From her home in the high reaches of La Crescenta, Jackie Genofile watched last week as hillsides so recently denuded by fire, and so ripe for collapse, bore the new insult of rain.
County officials had cleared debris basins at the foot of the canyons. Residents had rigged sandbag-and-chipboard contraptions to block a slide, like burglar bars against nature's intrusion. All that was left was to wait.
"Everyone was pretty panicky," Jackie said. "I was a little concerned. I kept waiting and saying, 'OK, if it gets rough, I'll just get in the car and leave.' "
The last time, though, her only warning had been silence.
The rain had come in torrents in February of 1978, and Jackie was accustomed to hearing the resulting clatter of rock and water coursing down the culvert next to her home. But suddenly there was nothing. Maybe, she told herself, it isn't raining as hard as I'd thought. She went back to bed.
"All of a sudden my daughter said, 'Come here!' " Jackie recalled last week. Kim was in her brother's room at the front of the house, where they watched as transformers exploded on the hill rising steeply before them. "And all of a sudden, all hell broke loose -- this big black thing."
They ran to the master bedroom, chased by the big black thing -- a surging mass of water, rock, mud and the refuse of civilization. Jackie's husband, Bob, ordered everyone onto the mattress. But the children never got that far; they were pinned by rocks that had slid down the mountain and into the room.
"The bed was going up and up. Bob and I were on the bed, and he was trying to hold the kids' heads up so they wouldn't. . . ." Even now, almost 32 years later, she doesn't finish the sentence.
And then it stopped, as they neared the ceiling: All four had survived.
Even for those who live in the flatlands and focus their worry on earthquakes, living in California can seem to be one long attempt to thwart the will of nature. For foothill denizens like Jackie, fire and mudslides are added threats. This year the threat is acute, after the Station fire robbed the hills of the chaparral that serves as their natural glue. People who live closest to the mountains developed a crick in the neck last week looking up and wondering: When?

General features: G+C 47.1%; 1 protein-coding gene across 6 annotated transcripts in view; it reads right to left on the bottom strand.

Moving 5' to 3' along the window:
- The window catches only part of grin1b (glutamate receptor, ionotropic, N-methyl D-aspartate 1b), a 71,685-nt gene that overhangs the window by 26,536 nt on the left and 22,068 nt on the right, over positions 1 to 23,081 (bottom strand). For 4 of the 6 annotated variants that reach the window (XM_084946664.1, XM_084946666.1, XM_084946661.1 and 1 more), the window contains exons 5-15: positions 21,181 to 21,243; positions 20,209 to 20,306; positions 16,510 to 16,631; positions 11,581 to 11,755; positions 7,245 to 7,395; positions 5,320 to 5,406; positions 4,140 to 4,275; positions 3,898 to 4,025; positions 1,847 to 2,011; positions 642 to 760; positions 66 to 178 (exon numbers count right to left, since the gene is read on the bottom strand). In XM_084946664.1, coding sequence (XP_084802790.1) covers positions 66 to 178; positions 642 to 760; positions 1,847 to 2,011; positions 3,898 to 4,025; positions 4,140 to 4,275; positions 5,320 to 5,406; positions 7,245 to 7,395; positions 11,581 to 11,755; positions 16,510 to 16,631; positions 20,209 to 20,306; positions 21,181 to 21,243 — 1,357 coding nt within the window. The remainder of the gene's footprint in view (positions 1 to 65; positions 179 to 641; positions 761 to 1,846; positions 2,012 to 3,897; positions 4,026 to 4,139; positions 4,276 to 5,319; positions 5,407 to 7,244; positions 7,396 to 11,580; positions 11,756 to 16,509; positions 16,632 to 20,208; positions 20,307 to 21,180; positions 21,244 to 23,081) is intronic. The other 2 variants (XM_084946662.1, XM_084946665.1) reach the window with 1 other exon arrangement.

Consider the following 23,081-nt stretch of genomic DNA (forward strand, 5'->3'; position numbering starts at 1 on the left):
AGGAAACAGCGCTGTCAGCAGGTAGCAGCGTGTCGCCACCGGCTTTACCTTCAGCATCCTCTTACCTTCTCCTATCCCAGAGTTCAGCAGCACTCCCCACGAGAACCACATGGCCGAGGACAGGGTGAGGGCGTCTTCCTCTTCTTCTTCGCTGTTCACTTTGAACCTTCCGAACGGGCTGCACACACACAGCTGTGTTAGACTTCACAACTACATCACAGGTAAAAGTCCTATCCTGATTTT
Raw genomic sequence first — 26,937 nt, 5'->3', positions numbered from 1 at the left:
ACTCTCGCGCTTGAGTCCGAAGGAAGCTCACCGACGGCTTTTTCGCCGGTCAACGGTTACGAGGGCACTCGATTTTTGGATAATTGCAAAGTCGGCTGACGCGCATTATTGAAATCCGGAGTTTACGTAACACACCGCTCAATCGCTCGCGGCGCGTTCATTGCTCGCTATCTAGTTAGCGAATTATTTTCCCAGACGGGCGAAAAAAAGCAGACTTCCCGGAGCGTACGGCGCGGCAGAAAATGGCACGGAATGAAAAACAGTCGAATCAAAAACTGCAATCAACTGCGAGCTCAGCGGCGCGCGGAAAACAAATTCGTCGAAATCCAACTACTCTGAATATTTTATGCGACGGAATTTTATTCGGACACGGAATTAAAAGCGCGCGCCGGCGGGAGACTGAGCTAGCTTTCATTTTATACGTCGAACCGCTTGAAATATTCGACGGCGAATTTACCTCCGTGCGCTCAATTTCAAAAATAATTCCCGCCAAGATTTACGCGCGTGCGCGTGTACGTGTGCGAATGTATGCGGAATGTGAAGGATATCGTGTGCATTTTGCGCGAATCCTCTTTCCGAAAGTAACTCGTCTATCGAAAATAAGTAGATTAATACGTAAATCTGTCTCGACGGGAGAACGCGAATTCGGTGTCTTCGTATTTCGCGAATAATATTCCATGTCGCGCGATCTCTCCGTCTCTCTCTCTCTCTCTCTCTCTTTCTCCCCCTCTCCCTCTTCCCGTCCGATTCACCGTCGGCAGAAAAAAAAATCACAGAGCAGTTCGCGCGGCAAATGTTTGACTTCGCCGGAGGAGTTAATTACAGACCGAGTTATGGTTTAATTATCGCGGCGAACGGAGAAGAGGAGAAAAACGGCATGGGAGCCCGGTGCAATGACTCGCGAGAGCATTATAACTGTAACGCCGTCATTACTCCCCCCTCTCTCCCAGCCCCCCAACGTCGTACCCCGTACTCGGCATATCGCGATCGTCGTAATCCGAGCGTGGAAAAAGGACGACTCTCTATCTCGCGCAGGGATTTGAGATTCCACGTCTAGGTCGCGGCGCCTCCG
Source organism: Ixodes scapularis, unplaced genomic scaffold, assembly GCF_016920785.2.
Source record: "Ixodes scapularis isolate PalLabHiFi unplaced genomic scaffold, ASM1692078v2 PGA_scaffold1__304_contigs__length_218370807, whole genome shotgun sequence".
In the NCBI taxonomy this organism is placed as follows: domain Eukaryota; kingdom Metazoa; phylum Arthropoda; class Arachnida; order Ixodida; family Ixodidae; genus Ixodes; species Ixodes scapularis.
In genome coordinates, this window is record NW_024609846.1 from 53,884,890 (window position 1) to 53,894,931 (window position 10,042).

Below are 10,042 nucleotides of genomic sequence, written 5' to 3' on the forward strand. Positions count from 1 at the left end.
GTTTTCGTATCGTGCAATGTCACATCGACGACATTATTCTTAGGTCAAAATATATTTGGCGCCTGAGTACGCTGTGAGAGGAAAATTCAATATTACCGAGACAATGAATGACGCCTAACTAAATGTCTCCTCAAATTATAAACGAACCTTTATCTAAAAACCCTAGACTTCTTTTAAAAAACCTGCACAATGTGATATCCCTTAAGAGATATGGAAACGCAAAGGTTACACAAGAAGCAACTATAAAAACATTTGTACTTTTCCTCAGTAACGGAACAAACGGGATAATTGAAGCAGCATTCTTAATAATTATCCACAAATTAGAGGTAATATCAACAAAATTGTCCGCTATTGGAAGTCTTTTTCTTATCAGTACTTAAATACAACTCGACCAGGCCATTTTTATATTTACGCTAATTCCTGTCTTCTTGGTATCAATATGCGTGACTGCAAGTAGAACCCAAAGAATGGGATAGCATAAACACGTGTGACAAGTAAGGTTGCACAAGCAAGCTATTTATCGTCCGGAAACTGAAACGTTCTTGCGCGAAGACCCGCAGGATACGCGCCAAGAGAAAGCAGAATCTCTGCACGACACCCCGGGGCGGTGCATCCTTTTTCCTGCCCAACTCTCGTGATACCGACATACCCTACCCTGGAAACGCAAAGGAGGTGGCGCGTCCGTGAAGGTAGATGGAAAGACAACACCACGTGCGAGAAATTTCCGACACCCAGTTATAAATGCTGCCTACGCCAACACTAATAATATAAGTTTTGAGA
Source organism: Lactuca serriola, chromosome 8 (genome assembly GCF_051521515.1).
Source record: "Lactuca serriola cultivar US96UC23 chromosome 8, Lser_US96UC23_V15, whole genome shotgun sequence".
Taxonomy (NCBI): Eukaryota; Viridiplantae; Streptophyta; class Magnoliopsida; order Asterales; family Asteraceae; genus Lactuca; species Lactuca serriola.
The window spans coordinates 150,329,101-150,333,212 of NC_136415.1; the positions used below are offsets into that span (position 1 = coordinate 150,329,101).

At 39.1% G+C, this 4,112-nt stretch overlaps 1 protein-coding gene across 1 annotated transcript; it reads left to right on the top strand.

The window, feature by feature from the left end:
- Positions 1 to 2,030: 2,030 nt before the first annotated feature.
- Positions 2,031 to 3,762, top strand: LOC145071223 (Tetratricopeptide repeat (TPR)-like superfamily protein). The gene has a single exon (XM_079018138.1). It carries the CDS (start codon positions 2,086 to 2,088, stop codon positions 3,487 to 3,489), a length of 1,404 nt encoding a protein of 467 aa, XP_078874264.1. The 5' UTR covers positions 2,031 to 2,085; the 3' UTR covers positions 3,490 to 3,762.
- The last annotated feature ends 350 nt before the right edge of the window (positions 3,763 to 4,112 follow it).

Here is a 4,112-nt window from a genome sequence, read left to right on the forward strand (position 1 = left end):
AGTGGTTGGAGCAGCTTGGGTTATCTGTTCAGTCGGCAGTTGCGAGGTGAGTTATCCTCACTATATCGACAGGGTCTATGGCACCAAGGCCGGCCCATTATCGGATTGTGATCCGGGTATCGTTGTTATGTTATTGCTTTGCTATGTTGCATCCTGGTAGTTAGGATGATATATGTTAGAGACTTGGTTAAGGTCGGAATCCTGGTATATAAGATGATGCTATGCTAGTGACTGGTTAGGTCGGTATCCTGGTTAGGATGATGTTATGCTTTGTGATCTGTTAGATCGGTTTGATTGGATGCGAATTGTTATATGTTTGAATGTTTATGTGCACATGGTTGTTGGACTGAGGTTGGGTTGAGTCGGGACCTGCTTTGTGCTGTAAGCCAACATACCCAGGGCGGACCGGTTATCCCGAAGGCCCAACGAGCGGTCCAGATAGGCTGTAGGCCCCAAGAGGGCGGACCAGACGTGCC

It is not a short-term concern. The slide that blasted through the Genofiles' home came three years after the fire that helped set it in motion.
The silence, in retrospect, was foreboding. The debris basin above their home on Markridge Road had clogged, preventing the smaller rocks from making their noisy trek down the narrow flood control channel to a catch basin below the house. Pressure built until the debris exploded out.
"Debris flow" is what the experts call it; the term "mudslide" grossly underplays reality. The slide that hit the Genofiles was composed not only of silt but of massive boulders. Thirteen cars ended up in their yard, many in the pool. Also, there were concrete lampposts, metal railings, pieces of homes, trees. It took a while to figure out the origins of the red metal wrapped around their own tree; it turned out to be someone's Volkswagen. By the time it stopped, the debris had reached the eaves, solidifying instantly. Everyone assumed that the four Genofiles were dead -- as they would have been had Bob Genofile not kicked out a glass door, giving the debris in the bedroom some release. A neighbor finally heard Scott Genofile whistling, and they were dug out by rescuers.
The four were out of their house for nine months, a period greatly shortened by the fact that Bob Genofile, who died nine years ago, was a contractor. He had built the original house so stoutly that its concrete block walls held against the assault. But, taking no chances, he added a second story before they moved back -- to place the bedrooms upstairs.
Progress is often reactive. A wildfire led to a massive slide in the same general area in 1934, which prompted the construction of debris basins. The 1978 slide was a warning to government officials to more closely monitor those basins. The Genofiles won a settlement from the county of more than $300,000, after arguing that flood control officials had botched their responsibilities. They were featured in Los Angeles Times articles and drew additional attention when writer John McPhee focused on them in a lengthy New Yorker article -- later included in a book.
The county believes things have improved. In addition to community meetings, officials have contacted 400 foothill residents believed to be most in danger, given the contours of the recent fire. Scores more will be contacted soon. There is a hierarchy of threat, and concrete barriers signal the streets considered most at risk.